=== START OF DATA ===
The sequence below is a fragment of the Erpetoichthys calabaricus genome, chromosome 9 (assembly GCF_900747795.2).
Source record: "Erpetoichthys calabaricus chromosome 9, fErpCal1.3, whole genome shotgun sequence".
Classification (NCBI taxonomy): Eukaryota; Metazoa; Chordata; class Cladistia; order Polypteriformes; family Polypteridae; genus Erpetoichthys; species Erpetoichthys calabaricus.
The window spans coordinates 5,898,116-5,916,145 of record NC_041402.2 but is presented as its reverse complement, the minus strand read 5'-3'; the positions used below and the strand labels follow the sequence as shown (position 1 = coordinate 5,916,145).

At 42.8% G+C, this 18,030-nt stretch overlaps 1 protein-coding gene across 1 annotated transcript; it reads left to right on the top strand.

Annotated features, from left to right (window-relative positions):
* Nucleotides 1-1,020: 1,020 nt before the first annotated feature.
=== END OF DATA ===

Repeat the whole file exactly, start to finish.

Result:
The sequence below is a fragment of the Erpetoichthys calabaricus genome, chromosome 9 (assembly GCF_900747795.2).
Source record: "Erpetoichthys calabaricus chromosome 9, fErpCal1.3, whole genome shotgun sequence".
Classification (NCBI taxonomy): Eukaryota; Metazoa; Chordata; class Cladistia; order Polypteriformes; family Polypteridae; genus Erpetoichthys; species Erpetoichthys calabaricus.
The window spans coordinates 5,898,116-5,916,145 of record NC_041402.2 but is presented as its reverse complement, the minus strand read 5'-3'; the positions used below and the strand labels follow the sequence as shown (position 1 = coordinate 5,916,145).

At 42.8% G+C, this 18,030-nt stretch overlaps 1 protein-coding gene across 1 annotated transcript; it reads left to right on the top strand.

Annotated features, from left to right (window-relative positions):
* Nucleotides 1-1,020: 1,020 nt before the first annotated feature.